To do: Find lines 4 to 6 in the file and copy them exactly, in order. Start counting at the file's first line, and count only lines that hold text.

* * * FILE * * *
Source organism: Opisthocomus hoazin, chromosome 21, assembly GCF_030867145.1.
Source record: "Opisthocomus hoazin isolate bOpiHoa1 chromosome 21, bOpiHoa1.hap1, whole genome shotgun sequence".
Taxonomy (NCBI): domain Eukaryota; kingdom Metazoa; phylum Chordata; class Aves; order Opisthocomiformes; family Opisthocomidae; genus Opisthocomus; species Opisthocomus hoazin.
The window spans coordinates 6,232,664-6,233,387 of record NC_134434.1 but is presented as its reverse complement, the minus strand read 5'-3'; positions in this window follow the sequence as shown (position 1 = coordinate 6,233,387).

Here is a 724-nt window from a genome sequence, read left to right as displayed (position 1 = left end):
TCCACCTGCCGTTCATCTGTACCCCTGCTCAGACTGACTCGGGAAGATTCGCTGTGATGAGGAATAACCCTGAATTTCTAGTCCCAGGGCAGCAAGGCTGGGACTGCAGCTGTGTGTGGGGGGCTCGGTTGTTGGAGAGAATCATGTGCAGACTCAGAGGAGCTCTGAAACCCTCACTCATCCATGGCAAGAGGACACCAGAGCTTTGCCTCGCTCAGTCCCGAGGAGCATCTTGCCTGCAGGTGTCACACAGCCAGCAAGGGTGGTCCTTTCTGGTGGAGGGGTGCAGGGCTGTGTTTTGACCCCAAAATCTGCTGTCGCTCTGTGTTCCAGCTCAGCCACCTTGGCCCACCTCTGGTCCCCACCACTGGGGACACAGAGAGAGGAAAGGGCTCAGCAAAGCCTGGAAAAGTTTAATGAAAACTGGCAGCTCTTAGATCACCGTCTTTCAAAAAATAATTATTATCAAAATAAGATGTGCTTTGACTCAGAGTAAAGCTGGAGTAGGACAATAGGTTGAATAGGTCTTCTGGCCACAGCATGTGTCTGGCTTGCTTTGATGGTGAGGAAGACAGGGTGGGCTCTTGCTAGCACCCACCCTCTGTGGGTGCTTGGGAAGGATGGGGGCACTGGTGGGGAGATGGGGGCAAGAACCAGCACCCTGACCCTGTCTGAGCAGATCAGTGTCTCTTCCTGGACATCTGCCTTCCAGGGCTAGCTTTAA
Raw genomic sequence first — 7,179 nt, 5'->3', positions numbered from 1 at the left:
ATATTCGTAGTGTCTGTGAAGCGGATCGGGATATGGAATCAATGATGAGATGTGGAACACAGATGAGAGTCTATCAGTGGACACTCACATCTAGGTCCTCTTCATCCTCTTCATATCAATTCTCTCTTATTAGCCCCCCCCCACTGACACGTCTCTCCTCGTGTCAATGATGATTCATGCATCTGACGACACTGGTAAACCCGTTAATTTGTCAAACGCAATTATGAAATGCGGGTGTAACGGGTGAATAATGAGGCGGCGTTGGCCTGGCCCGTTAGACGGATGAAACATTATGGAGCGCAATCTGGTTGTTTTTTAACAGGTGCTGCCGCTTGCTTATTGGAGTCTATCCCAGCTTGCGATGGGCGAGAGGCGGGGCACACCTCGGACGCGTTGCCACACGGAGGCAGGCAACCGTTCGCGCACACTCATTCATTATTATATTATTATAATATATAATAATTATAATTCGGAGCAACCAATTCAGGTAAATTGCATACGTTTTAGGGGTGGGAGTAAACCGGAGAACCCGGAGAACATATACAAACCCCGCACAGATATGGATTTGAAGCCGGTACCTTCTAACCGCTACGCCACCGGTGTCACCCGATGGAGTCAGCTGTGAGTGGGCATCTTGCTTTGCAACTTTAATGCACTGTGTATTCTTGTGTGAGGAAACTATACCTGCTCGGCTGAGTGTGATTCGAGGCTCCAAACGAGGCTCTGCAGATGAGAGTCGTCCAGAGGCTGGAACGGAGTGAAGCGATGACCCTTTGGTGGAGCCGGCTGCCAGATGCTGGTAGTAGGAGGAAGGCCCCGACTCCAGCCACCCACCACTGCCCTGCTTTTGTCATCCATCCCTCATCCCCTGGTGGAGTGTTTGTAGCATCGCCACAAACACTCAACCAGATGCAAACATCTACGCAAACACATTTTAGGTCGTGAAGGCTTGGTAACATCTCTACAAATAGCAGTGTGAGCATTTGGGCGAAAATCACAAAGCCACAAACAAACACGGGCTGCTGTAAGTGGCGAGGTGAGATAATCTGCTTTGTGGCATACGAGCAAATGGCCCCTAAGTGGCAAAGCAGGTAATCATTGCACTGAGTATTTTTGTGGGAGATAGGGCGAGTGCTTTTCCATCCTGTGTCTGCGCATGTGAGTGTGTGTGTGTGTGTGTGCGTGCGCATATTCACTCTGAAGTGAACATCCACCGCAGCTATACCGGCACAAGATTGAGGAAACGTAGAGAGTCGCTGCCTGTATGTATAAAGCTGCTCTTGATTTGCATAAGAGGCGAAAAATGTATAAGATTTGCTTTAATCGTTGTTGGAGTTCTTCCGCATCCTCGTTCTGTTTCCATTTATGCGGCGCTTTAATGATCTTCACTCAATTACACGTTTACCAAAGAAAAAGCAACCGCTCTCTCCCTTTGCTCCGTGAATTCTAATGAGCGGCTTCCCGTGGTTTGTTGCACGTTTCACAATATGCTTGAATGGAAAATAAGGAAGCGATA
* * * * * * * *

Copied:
The window spans coordinates 6,232,664-6,233,387 of record NC_134434.1 but is presented as its reverse complement, the minus strand read 5'-3'; positions in this window follow the sequence as shown (position 1 = coordinate 6,233,387).

Here is a 724-nt window from a genome sequence, read left to right as displayed (position 1 = left end):
TCCACCTGCCGTTCATCTGTACCCCTGCTCAGACTGACTCGGGAAGATTCGCTGTGATGAGGAATAACCCTGAATTTCTAGTCCCAGGGCAGCAAGGCTGGGACTGCAGCTGTGTGTGGGGGGCTCGGTTGTTGGAGAGAATCATGTGCAGACTCAGAGGAGCTCTGAAACCCTCACTCATCCATGGCAAGAGGACACCAGAGCTTTGCCTCGCTCAGTCCCGAGGAGCATCTTGCCTGCAGGTGTCACACAGCCAGCAAGGGTGGTCCTTTCTGGTGGAGGGGTGCAGGGCTGTGTTTTGACCCCAAAATCTGCTGTCGCTCTGTGTTCCAGCTCAGCCACCTTGGCCCACCTCTGGTCCCCACCACTGGGGACACAGAGAGAGGAAAGGGCTCAGCAAAGCCTGGAAAAGTTTAATGAAAACTGGCAGCTCTTAGATCACCGTCTTTCAAAAAATAATTATTATCAAAATAAGATGTGCTTTGACTCAGAGTAAAGCTGGAGTAGGACAATAGGTTGAATAGGTCTTCTGGCCACAGCATGTGTCTGGCTTGCTTTGATGGTGAGGAAGACAGGGTGGGCTCTTGCTAGCACCCACCCTCTGTGGGTGCTTGGGAAGGATGGGGGCACTGGTGGGGAGATGGGGGCAAGAACCAGCACCCTGACCCTGTCTGAGCAGATCAGTGTCTCTTCCTGGACATCTGCCTTCCAGGGCTAGCTTTAA